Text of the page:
Consistently ensuring Tier II reporting accuracy for environmental compliance has long been an inexact science. Enter automation, and the emergence of EHS digital transformation, for more precise ways to collect compliance data, validate it, and file it in line with state and local Tier II reporting requirements. Just knowing the data you submit is accurate and void of non-compliance red flags is reason enough to automate the Tier II process. 

Yet the path to error-free Tier II reporting is constantly changing. For some common examples: Other pressing compliance initiatives pull EHS employees away from reporting. Tracking state and local regulations is an ongoing obstacle course, especially for updates. And as regulations get increasingly exact, verifying which ones apply to which facilities in which states and locales is mind-numbing.  

This is where automation goes further along the Tier II path than just final, accurate reports. Automating the process also lets EHS leaders:

Benefiting businesses of every kind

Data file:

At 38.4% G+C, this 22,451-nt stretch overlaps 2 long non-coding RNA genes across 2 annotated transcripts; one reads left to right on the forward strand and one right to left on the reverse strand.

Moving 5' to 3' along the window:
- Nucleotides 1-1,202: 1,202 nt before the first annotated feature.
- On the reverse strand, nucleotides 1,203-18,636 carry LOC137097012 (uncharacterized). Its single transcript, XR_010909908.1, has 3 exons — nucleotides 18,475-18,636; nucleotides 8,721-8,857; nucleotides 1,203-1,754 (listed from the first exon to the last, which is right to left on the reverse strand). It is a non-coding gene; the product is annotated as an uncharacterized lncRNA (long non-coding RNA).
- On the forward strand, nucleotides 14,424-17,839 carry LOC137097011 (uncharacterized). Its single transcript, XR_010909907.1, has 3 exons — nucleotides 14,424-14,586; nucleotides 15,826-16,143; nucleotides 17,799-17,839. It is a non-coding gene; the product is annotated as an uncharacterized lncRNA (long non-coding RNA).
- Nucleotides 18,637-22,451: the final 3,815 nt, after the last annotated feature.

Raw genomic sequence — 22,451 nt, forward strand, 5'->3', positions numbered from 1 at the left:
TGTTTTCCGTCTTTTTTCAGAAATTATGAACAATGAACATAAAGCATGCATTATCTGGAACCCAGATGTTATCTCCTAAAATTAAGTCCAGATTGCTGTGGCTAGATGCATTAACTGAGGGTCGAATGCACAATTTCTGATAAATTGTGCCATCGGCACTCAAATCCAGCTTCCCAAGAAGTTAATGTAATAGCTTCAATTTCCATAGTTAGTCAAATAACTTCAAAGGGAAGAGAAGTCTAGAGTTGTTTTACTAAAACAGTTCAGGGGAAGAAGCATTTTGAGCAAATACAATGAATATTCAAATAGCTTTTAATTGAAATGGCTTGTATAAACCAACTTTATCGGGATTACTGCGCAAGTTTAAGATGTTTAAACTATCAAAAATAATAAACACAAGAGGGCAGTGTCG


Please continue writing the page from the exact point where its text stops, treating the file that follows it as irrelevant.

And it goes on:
In the NAEM 2017 EHS&S Software Buyers Guide, 46% of EHS leaders said outdated software limited their operations’ compliance reporting effectiveness. It’s somewhat surprising, but that sentiment still holds true today: For many businesses and their EHS operations, a lack of technology like automation remains a roadblock to more efficient and accurate reporting. 

Also surprising is who these businesses are. Many are indeed ones that manufacture, store or use chemicals by the hundreds, with facilities in two or three states. But many others are ones like food and beverage chains, telecom companies, utilities, auto dealers and parts stores, repair and maintenance companies, and businesses that provide rental and leasing services. Or even gas stations and the oil & gas and pipeline transportation companies that provide the gas they sell. 

Such businesses typically maintain a low count of chemicals (by types and volume), and their business operations often include facilities across several states. Which means they’re still governed by state and local regulatory requirements for environmental compliance, must file Tier II reports — and can reap the same rewards of automating their reporting functions.   

3 More Positives of Automated Tier II Reporting